Shopping in Riga
There was a time when the people of Riga would stand in queues waiting to buy food, daydreaming about those Western products that were so unobtainable from the other side of the Iron Curtain. However, those communist days are long gone and consumers are now making up for lost time in the profusion of shops and American-style malls scattered around the city. Nonetheless, don’t expect to pick up any bargains because Riga, for all its choice, is far from a cheap place to shop. Prices for global brands tend to be more expensive than they are in other western European cities. Markets are great for deals and a slice of Riga life, not to mention Soviet-era souvenirs.
The heart of Riga’s shopping lies in and around the Old Town, with many of the larger stores along major roads in the suburbs. Big name shops include Hugo Boss, Elizatebes 63, and Benetton, Janvāra 8. Antiques are also popular among tourists, but they require a licence from the State Inspection Board for the Protection of Heritage, Mazā Pils 19, before any valuables can be exported. The best place to look for antiques is at specialist shops like Antiqua, Valnu 25 and Volmar, Kramu 4.
The main market in town is the Central Market, Nēgu 7, which is open daily 0700-1800 with slight variations in the opening hours of different sections. Housed in abandoned WWI zeppelin hangars, it is a world away from the glossy shopping malls on the other side of the railway line and provides visitors with a great opportunity to haggle with Riga's traders. You can buy anything from fruit and vegetables to clothes and Soviet souvenirs. This is a great place to take some photos, although you should keep an eye on your camera and beware of pickpockets.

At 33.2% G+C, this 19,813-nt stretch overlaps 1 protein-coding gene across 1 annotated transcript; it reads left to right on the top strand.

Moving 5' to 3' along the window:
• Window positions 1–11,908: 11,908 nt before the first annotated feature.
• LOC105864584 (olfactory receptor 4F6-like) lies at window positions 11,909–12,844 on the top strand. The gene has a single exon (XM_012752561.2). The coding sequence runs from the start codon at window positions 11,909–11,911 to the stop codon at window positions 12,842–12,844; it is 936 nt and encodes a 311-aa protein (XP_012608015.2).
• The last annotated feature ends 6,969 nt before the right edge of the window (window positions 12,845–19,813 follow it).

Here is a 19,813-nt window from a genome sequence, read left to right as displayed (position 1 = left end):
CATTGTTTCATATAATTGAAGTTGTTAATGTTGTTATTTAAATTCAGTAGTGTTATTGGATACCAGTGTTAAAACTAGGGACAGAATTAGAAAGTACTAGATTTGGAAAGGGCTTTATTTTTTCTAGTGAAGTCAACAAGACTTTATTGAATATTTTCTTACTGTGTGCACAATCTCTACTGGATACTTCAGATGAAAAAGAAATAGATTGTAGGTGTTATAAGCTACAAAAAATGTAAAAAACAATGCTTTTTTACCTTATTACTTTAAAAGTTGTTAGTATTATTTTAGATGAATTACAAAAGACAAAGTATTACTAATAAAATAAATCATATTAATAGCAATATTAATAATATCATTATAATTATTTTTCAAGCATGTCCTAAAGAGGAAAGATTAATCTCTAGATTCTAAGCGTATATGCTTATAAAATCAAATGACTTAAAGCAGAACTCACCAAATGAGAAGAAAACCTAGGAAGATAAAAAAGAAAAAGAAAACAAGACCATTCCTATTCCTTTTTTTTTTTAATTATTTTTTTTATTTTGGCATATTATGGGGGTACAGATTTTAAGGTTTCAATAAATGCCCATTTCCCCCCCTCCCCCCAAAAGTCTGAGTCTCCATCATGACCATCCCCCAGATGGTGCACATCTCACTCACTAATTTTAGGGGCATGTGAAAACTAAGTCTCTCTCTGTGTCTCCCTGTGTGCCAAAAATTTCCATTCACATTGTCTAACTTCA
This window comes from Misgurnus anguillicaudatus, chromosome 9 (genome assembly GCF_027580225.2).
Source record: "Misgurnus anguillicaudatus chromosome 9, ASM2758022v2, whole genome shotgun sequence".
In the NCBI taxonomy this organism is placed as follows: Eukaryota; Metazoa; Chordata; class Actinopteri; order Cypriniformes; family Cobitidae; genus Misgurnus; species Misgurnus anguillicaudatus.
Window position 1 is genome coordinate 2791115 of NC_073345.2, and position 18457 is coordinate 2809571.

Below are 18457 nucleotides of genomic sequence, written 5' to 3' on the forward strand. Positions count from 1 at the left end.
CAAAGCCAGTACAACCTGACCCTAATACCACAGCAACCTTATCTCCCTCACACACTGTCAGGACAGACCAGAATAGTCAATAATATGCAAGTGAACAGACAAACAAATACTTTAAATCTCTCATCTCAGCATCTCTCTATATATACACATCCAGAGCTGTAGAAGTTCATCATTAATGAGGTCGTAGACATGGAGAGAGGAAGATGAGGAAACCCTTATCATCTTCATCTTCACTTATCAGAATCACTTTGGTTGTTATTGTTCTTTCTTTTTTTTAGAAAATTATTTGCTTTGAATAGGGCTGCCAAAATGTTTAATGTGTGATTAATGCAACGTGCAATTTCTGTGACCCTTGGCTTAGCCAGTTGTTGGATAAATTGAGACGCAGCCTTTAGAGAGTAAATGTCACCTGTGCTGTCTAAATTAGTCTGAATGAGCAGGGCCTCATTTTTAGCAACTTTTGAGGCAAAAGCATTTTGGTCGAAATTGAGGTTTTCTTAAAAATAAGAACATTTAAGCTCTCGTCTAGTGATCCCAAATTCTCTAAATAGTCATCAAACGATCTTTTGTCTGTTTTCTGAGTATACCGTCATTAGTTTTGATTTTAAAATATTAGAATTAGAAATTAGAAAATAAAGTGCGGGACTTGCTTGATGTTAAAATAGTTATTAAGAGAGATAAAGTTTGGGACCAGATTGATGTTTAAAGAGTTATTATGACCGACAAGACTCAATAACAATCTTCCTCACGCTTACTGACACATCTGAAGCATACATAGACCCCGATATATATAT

Audēju is the main shopping street in Riga’s Old Town, with a number of designer shops. It is also home to Galerija Centrs, Audēju 16, the city's oldest shopping mall.
Standard shopping hours of 0900-1700 are the norm, with reduced opening hours on weekends. Shops are no longer closed for lunch, as they were in the Soviet times, and most of the supermarkets are open until 2200.
Amber is abundant in the Baltics. You’ll find plenty of souvenir shops and market stalls in Riga selling this stone. The best place to look for the petrified tree resin is along Valnu iela, where a plethora of amber sellers ply their trade.
Exclusive to Riga, black balsam is a cure-all elixir first concocted in the 18th century to treat a sick princess. Since then, this secret potion has been used to heal all sort of ailments (although it’s not exactly endorsed by doctors), and a bottle makes for a great souvenir. It looks like crude oil and tastes like a cross between cough medicine and Jägermeister, but don’t let that put you off!
For Soviet memorabilia head to the Central Market where communist coins, badges and beer mugs are plentiful.
Sales tax is currently 21%.